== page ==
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Scyllias: Diving in Antiquity1

Abstract

When Xerxes' fleet encountered a violent storm and was shattered against the seaward flank of Mount Pelion, much of the treasure that had been lost in the wreckage was recovered by Scyllias of Scione, the best diver of his day. He and many of his fellow citizens had been impressed into service as the Persian armada came by the Chalcidic peninsula, but he later escaped to the Greeks waiting at Artemisium. By the time of Herodotus, a half-century or so later, it was being claimed that he had dived into the sea at Aphetae and not come up until he had reached Artemisium eight miles away. ‘Many other tales are told of this man, some lies, some true,’ said Herodotus (viii. 8), ‘but in my opinion, he came by boat.’

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page 180 note 2 If one accepts the story of Scyllias at all, one must agree with the location of the disaster proposed by Pritchett W. K., ‘Xerxes' Fleet at the “Ovens”’, AJA 67 (1963), 16. At other sites along this coast the land falls off immediately into great depths where no salvage would have been possible.

page 180 note 3 Pausanias , x. 19. 12. The authenticity of the tale is argued convincingly by Hauvette A., ‘Un épisode de la guerre médique’, Revue de Philologie 10 (1886), 132–42.

page 180 note 4 Apollonides , in Anth. Pal. 9. 296. These elegiac verses echo, if in a rather forced manner, extant work of Simonides. It is not impossible that Apollonides had Simonides’ Seafight at Artemisium before him (the title of the elegy alone is known from Suidas, s.v. Simonides). The poet was a good friend of Themistocles (Plutarch , Them. 1. 4, 5. 6), and it is difficult to see who else could have brought Themistocles into this episode of the Persian War.

page 181 note 1 Proposed by Klein W., ‘Zur sogenannten Aphrodite vom Esquilin’, Jahreshefte Öst. Arch. Inst. 10 (1907), 141–4, on the basis of the early fifth-century style, binding of the hair and sandals (which he claims to be unsuitable for mere bathing) and other features. The theory is ingenious, but see other interpretations cited in Picard C., Manuel arch, grecque, ii, La sculpture, 120 f.

page 182 note 1 Aristotle , Const, of Delos, in Athen. 7. 296C (Mueller , Fragmenta Historicorum Graecorum, ii. 154 fr. 165).

page 182 note 2 Diog. Laert . ii. 22; ix. 11; Suidas s.v. Δηλίου.

page 182 note 3 Plutarch , De Primo Frigido 950B; Oppian , Halieutica v. 638, 646.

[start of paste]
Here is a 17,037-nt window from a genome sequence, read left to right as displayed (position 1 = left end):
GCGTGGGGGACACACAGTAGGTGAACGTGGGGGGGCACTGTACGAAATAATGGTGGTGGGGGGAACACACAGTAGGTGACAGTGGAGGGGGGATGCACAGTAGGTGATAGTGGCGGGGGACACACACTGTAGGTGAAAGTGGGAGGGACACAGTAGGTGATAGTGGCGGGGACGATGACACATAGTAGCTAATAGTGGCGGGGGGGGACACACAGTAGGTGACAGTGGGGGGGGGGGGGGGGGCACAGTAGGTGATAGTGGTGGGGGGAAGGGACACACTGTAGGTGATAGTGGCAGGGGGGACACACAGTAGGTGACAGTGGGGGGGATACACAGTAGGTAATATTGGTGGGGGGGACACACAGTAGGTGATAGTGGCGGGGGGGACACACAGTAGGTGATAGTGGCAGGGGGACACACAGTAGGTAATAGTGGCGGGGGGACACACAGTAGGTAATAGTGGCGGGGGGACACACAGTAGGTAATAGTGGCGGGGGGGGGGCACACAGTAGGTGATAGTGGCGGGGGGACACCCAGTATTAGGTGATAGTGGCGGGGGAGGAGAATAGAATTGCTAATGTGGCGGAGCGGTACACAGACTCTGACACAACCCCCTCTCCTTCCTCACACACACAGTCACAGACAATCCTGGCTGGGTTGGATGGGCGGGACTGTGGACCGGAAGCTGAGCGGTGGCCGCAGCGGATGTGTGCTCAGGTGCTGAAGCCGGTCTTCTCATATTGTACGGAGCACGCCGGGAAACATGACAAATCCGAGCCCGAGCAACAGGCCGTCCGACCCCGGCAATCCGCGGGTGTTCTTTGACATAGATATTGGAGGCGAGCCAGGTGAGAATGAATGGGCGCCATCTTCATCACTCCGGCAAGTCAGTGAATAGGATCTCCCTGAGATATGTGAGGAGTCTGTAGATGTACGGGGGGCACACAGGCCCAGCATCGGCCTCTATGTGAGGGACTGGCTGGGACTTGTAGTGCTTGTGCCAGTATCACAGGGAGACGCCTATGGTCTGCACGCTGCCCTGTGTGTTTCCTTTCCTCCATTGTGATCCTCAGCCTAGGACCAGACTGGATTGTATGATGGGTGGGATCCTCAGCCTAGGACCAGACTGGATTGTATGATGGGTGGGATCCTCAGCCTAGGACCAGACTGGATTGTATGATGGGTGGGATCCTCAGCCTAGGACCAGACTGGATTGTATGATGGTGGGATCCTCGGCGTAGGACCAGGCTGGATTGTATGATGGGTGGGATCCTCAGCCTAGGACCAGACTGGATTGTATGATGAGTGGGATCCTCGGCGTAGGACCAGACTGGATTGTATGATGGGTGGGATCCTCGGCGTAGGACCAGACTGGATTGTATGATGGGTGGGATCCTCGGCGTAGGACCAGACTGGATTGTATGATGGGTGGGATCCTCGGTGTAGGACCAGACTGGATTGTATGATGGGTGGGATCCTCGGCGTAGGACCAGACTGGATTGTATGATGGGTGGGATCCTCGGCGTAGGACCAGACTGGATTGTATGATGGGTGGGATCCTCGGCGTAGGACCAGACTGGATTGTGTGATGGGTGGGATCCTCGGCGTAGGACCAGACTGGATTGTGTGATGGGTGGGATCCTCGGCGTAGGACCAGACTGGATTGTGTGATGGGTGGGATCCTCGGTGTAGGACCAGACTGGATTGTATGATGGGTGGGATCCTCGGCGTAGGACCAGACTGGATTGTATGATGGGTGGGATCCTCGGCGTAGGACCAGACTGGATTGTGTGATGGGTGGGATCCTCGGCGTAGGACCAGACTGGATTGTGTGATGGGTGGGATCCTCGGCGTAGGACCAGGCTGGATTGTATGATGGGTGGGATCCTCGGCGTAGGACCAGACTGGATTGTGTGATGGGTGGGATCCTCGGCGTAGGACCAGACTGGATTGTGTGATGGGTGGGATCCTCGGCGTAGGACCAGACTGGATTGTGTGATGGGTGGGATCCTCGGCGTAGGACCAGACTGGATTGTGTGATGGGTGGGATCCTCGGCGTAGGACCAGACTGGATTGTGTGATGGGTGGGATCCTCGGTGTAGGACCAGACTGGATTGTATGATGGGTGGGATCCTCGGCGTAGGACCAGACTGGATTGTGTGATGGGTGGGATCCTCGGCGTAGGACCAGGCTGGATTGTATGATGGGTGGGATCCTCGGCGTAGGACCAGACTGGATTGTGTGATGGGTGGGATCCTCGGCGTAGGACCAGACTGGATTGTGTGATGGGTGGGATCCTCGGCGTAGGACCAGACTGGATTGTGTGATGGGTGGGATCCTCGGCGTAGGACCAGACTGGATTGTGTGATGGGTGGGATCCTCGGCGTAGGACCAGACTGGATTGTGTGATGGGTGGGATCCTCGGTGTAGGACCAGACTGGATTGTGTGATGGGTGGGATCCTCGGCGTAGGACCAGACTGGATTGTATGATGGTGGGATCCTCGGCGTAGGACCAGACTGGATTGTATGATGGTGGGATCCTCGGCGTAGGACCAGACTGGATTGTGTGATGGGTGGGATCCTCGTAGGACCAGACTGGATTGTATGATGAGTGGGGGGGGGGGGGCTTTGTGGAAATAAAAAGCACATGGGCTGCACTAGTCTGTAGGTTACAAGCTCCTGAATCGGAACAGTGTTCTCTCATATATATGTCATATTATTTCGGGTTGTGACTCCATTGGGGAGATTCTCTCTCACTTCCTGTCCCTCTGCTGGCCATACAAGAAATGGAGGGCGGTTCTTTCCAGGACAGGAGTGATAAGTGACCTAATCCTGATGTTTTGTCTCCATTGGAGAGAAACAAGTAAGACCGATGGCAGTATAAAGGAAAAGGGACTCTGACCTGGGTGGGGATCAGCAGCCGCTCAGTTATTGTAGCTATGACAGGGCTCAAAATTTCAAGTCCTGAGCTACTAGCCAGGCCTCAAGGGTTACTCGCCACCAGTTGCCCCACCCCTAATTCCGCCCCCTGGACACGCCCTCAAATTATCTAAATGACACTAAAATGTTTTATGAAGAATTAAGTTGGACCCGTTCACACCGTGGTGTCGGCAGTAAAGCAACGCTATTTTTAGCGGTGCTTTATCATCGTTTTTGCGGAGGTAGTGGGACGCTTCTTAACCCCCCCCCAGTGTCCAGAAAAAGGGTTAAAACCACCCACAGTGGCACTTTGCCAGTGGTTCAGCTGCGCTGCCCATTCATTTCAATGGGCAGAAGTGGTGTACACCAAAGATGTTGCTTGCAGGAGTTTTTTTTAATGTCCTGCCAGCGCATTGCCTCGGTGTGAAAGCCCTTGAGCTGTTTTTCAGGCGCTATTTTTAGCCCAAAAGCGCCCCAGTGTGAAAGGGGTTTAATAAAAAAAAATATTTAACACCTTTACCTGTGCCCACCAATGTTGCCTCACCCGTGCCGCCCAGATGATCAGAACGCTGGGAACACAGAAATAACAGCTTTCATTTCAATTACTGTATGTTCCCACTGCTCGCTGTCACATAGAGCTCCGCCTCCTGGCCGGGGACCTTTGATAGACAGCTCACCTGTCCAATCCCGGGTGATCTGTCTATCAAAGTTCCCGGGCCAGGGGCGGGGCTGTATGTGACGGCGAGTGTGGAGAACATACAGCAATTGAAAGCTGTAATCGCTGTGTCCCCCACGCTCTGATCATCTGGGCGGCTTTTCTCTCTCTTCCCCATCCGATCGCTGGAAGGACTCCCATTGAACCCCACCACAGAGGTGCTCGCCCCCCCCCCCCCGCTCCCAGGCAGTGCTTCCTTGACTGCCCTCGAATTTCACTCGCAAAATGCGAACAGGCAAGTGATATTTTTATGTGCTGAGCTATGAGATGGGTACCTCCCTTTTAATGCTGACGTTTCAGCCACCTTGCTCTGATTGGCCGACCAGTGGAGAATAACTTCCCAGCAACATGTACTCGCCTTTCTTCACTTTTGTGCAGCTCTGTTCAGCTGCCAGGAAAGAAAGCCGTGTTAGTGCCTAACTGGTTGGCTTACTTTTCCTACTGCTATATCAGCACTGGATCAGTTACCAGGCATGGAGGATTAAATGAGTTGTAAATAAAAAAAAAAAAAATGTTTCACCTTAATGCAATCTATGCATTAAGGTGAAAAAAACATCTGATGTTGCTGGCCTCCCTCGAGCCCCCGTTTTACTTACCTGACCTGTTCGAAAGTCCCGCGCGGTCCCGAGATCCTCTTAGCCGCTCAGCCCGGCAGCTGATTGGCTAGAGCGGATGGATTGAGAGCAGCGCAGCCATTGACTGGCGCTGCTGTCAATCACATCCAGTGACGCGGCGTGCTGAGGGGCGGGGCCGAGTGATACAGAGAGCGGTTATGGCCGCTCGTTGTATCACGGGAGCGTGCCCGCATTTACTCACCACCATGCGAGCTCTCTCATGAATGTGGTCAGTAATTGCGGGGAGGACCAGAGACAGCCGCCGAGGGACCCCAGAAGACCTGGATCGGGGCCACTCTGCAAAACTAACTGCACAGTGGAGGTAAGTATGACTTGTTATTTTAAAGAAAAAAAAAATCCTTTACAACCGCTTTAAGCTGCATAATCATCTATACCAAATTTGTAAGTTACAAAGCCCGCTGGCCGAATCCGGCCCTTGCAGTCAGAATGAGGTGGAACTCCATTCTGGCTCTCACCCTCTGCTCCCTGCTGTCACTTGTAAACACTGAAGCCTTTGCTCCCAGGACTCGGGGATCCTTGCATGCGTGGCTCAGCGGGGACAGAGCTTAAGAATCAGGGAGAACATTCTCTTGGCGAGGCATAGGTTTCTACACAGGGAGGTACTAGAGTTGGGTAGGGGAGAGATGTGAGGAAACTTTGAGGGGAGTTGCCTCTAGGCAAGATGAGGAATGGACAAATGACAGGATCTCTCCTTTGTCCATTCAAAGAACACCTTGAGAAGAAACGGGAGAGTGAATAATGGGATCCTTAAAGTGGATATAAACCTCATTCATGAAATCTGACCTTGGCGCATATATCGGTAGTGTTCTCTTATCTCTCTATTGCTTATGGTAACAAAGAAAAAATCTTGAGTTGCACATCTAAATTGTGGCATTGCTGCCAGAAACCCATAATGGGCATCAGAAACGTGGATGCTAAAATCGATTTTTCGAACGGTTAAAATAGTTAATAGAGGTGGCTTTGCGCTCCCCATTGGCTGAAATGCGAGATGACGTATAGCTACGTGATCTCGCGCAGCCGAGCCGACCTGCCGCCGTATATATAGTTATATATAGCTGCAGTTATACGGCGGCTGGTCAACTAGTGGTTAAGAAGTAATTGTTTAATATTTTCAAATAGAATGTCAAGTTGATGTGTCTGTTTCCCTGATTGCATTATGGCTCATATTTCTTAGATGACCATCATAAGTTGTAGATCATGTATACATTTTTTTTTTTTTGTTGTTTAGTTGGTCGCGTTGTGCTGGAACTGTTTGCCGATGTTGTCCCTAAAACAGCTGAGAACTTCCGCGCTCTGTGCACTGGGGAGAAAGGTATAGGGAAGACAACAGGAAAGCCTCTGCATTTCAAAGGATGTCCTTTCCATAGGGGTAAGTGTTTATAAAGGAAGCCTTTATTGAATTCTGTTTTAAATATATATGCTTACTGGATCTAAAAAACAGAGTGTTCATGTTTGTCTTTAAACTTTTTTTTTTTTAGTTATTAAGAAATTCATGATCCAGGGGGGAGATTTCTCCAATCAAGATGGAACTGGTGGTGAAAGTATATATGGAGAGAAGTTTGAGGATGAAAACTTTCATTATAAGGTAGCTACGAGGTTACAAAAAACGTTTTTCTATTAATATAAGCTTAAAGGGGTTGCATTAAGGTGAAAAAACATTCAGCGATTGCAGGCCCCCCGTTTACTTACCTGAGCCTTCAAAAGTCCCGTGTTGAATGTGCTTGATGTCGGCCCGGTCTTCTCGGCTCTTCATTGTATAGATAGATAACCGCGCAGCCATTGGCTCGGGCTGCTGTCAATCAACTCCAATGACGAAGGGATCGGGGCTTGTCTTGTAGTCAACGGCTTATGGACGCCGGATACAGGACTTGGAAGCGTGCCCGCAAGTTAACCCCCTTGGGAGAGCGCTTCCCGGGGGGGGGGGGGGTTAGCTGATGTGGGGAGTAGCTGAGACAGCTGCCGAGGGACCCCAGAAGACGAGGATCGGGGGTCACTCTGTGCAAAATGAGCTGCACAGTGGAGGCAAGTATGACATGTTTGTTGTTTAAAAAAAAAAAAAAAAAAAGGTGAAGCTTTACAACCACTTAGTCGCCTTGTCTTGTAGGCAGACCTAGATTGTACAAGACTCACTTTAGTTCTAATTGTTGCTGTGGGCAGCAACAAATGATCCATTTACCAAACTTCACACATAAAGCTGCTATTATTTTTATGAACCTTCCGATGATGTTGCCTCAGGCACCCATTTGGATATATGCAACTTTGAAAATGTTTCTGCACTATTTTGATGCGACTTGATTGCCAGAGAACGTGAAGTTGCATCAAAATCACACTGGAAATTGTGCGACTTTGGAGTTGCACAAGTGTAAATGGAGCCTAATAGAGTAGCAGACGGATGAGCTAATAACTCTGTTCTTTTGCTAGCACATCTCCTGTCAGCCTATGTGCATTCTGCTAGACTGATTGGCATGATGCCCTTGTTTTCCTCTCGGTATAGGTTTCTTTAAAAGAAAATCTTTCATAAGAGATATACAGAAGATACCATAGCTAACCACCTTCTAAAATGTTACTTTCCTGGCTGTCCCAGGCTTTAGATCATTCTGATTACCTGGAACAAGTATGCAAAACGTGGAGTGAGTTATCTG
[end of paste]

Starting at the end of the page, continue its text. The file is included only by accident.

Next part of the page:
page 183 note 1 Any one of a number of wrasses, perhaps lulis Mediterranea according to A. W. Mair, ad loc. (Loeb edition).

page 183 note 2 See Gary G., The Medieval Alexander (Cambridge, 1956), 237–8; 340–1. Cange Du, Glossarium Mediae et Infimae Latinitatis s.v. colimpha.

page 184 note 1 The longest descriptions are in Oppian , Hal. v. 612–74, and Pliny , NH ix. 151 ff. Oppian's spine-tingling account is ludicrous, but is clearly built upon a description of actual practice.

page 184 note 2 Oppian , Hal. v. 594–5; Heraclides i. 24.

page 184 note 3 Athenaeus , 7. 317B; Pliny , NH ix. 86.

page 184 note 4 [Aristotle], Mirab. Auscult. 58; Antigonus , Hist. Mirab. 131. Cf. Stephanus of Byzantium s.v. Demonesos.

page 185 note 1 Chrysostom Dio, Orat. vii. 31–2. Traditionally, the custom was begun by King Nauplius of Euboea; see Euripides , Helen 766 f., 1126 ff.; Apollodorus ii. 1. 5.

1 There are short treatments of ancient diving in Pauly-Wissowa-Kroll, Realencycl. Supplb. 5 (1931), s.v. Schwimmen, cols. 857–9; and in Daremberg-Saglio, Dictionnaire des antiquités grecques et romaines, s.v. ‘Urinator’ and ‘Spongia’. In addition, one is guided to many references by the entries κατακολυμβ-, κολυμβ-, κυβιστ-, σпογγ- in Liddell-Scott-Jones, Lexicon, and Stephanus, Thesaurus Graecae Linguae. Undersea life is treated exhaustively by Oppian, Halieutica (with an excellent commentary by A. W. Mair in the Loeb edition), by Aristotle in his four works on animals, and by Pliny, Natural History, especially books 9 and 32. Also by Aelian, De Natura Animalium, passim, and here and there in Athenaeus' Deipnosophists.

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Greece & Rome
  • ISSN: 0017-3835
  • EISSN: 1477-4550
  • URL: /core/journals/greece-and-rome
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